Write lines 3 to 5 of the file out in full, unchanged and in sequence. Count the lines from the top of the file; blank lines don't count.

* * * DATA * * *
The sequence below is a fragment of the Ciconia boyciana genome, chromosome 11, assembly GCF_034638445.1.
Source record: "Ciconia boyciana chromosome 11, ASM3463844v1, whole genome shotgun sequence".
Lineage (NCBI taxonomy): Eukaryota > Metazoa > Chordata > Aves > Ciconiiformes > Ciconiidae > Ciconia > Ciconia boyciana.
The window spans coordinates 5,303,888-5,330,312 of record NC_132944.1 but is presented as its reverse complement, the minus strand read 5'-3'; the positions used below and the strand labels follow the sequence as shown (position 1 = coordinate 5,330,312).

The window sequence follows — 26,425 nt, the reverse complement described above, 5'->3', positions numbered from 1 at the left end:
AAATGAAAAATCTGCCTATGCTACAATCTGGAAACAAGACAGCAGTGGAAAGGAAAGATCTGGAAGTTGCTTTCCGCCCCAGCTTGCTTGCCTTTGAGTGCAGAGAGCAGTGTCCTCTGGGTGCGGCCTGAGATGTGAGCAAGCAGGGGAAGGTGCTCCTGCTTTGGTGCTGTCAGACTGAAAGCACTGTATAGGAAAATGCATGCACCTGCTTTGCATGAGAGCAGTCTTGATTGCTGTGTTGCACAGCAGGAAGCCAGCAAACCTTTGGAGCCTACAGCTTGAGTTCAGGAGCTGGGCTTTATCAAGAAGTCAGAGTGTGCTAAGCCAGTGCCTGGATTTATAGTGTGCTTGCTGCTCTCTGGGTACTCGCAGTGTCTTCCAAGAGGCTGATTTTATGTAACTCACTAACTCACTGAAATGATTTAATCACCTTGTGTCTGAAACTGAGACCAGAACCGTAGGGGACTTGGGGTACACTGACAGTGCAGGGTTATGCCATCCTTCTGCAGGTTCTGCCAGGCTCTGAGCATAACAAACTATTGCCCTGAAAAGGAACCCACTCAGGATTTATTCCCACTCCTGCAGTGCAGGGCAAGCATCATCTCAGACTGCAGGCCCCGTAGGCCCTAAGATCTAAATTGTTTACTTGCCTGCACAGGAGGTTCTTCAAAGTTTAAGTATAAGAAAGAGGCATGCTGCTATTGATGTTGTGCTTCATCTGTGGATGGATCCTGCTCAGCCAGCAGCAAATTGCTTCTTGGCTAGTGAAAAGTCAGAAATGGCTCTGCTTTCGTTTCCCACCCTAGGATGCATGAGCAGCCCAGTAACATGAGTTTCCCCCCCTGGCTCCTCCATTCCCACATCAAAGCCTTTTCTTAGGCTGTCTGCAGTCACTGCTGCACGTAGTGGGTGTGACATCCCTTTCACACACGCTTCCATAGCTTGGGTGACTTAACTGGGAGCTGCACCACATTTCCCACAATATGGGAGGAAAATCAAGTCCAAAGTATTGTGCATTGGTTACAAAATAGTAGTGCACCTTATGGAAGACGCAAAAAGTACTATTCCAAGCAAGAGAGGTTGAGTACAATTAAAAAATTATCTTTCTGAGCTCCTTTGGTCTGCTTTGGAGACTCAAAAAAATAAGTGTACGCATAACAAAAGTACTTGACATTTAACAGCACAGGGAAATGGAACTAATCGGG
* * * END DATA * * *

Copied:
Lineage (NCBI taxonomy): Eukaryota > Metazoa > Chordata > Aves > Ciconiiformes > Ciconiidae > Ciconia > Ciconia boyciana.
The window spans coordinates 5,303,888-5,330,312 of record NC_132944.1 but is presented as its reverse complement, the minus strand read 5'-3'; the positions used below and the strand labels follow the sequence as shown (position 1 = coordinate 5,330,312).

The window sequence follows — 26,425 nt, the reverse complement described above, 5'->3', positions numbered from 1 at the left end: